I think “easy peering” makes a lot more sense within the context of Interledger, since it is just a simplification of the current method of peering, whereby users seek and maintain reputable connections. It is very important that these connections are created with reasonable ledger-specific default settings, but still seems feasible within the exhaustive configuration options provided by moneyd. The acquiescent nature of “easy-peering” could pose limited security risk, but this could be minimized by an alert system set up by the passive peer, signaling new connections.

Interledger is currently burdened by mental costs associated with peer configuration, so I believe this should be a goal. Manual configuration should still be recommended, but the current method of peering is a significant psychological hurdle. Currently, we are advertising “simple” as if it is as simple as using TCP/IP, not understanding the low-level details during setup. The stakes are arguably higher on ILP, but can you imagine manually setting up connections to access Twitter? :exploding_head:

I am not sure what open signup accomplishes – could you elaborate more on this?


Excellent points! Based on this thread, I’m leaning towards:

  • Auto-Peering -> non-goal, based on the reasoning @ekrenzke outlined
  • Easy-Peering -> nice to have, but maybe not super high priority until we have a manual flow we’ve tried out and are trying to automate
  • Open Signup -> keep using BTP for this, in order to support non-server clients as @kincaid mentioned

Unless others vehemently disagree with these conclusions, this suggests that we don’t have any more to do on this right now and should instead focus on finalizing settlement and the ledger / settlement system abstraction.

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I agree with the above arguments - except, regarding the open sign-up idea, do connectors get auto-discovery from the BTP? I read in the documentation that " A well-defined standard for automatic discovery of peers has not been taken up in the network. As such this spec has been deprecated to avoid confusion." Or is the auto-discovery a separate and long-term goal apart from BTP? Having some certificate authority style system should provide a way to achieve auto-discovery while also allowing non-server clients.


Good question / point. BTP has been used for “open signup” but does not provide the discovery function.

For node discovery, we could use:

  1. A hard-coded list in the implementations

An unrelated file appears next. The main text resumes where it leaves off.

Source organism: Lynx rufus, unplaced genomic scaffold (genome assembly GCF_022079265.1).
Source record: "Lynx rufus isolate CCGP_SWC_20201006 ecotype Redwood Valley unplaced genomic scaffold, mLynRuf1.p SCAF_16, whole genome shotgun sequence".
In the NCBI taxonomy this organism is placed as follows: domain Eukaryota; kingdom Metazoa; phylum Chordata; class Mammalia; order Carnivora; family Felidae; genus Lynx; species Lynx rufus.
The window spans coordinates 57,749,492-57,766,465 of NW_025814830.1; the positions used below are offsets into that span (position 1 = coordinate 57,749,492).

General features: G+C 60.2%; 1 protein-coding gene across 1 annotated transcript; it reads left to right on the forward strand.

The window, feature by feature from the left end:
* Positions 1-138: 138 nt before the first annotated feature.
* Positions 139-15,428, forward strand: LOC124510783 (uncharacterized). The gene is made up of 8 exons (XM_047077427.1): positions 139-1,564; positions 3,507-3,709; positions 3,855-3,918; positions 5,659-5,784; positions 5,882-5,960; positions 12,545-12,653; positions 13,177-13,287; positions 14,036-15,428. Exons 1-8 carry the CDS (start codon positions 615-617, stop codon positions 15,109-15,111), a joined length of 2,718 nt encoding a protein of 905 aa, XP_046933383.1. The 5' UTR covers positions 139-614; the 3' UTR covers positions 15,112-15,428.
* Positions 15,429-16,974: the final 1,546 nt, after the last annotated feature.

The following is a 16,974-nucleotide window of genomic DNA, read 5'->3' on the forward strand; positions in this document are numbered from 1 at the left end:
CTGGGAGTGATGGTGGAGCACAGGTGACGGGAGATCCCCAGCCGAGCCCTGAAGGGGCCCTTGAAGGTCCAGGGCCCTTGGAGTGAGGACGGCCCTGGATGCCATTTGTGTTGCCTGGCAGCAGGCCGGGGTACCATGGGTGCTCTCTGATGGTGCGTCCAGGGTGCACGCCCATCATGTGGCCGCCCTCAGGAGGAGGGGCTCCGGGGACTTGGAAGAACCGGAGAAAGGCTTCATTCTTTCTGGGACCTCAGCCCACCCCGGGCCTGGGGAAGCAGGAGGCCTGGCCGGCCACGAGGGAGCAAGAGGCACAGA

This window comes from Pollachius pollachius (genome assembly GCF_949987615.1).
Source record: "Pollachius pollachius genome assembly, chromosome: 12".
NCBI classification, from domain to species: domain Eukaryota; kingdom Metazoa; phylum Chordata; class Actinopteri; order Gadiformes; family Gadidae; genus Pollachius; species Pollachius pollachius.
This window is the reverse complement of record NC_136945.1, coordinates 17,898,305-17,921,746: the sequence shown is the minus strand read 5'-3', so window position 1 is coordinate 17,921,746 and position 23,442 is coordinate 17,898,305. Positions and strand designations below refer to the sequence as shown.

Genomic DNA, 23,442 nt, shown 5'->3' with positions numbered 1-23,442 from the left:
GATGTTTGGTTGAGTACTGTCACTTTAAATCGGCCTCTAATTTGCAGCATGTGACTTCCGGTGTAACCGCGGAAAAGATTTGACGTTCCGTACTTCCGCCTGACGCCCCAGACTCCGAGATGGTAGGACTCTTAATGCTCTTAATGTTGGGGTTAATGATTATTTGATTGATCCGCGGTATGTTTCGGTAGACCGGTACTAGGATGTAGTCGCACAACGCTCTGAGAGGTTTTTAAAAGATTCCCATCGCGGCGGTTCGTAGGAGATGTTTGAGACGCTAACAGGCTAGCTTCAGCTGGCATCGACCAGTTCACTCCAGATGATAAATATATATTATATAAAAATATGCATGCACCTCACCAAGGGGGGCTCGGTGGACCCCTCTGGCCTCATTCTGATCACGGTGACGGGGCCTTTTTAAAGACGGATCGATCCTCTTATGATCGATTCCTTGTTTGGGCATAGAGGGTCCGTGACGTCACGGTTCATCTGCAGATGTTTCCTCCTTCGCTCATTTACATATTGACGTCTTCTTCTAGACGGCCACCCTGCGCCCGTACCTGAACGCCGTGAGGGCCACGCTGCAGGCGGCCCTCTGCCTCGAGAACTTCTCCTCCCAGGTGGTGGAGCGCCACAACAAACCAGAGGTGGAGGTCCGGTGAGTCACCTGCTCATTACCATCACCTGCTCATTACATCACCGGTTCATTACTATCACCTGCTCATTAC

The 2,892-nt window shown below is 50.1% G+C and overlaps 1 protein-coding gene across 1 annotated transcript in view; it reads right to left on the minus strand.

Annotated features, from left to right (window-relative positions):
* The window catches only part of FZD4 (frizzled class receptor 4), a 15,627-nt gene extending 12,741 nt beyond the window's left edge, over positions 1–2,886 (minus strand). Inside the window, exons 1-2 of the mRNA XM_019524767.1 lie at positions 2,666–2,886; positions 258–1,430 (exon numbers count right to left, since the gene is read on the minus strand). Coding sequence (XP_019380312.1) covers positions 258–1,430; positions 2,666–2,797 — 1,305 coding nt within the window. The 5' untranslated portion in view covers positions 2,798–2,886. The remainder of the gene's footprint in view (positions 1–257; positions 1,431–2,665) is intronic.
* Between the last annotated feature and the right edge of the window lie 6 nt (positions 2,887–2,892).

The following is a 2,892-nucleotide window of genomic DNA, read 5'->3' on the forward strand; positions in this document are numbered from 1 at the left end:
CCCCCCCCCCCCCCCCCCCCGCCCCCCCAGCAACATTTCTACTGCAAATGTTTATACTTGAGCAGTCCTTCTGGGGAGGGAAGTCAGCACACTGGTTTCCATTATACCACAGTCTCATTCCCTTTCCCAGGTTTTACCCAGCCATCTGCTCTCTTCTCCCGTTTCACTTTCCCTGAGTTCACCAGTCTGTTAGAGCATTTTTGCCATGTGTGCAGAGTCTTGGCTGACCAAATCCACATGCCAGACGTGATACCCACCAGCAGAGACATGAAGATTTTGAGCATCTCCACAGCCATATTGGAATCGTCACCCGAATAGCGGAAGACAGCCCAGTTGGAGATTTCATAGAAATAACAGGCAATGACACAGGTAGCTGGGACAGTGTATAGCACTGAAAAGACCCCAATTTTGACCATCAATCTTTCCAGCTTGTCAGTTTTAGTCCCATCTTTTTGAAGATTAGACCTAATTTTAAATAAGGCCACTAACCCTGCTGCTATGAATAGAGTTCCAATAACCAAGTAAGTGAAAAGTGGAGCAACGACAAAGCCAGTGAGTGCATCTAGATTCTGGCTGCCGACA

2. A list hosted on Github or that connector operators could submit a PR to to add their nodes
  3. A centralized API that would return a list of nodes with some uptime or other quality requirements
  4. A gossip protocol in which nodes broadcast their presence to one another and some hardcoded bootstrap nodes that clients would connect to to get the full list
  5. A blockchain or consensus system that nodes can insert themselves into

The question about how centralized or decentralized this discovery process should be hinges a bit on a) whether the list of nodes should be raw and uncensorable or curated b) what type of external dependencies we will accept c) how large we expect the list to be.

My hunch is that the logic for how a new node will select which other nodes to connect to will be slightly harder to “get right” than how the new node gets the full list in the first place (because that logic dictates who will get the new node’s business).

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I completely agree with your points - the crucial part will be a node operator determining how to select which nodes they connect to.

Depending on how private the information is, an ILP node operator could leverage the certificate authority system to publicly express what nodes it has chosen to connect to / accepted connections from. This would give newcomers to the network a direct map of the trustlines that propagate through the network, and also a global history of how these trustlines have changed over time. This would also be useful for aiding data collection on the network, in particular for analysing disjoint sections of the ILP network.

The certificate authority could also be used as the first point of entry that new nodes use to issue a signal to express their intent to peer with a particular node. This would allow ILP connectors to lock down their infrastructure to only peers they already are connected with. Then, periodically, the ILP connectors can read the certificate authority and optionally decide to open up new connections to new nodes.

ILP connectors could also leverage the certificate authority to express a global signal about changes in their live public keys or wider infrastructure configuration.

I believe such a certificate authority system should be designed completely independently of any particular centralised/decentralised consensus system underpinning it. Also, having this certificate authority system as a modular element away from the ILP node would make it easier to add/change functionality such as authentication strategies or information about supported assets to it overtime without largely effecting the core ILP implementation.

I’m going to write up a fuller analysis that goes into much more detail, including an analysis of the tradeoffs of the underlying centralised/decentralised consensus system.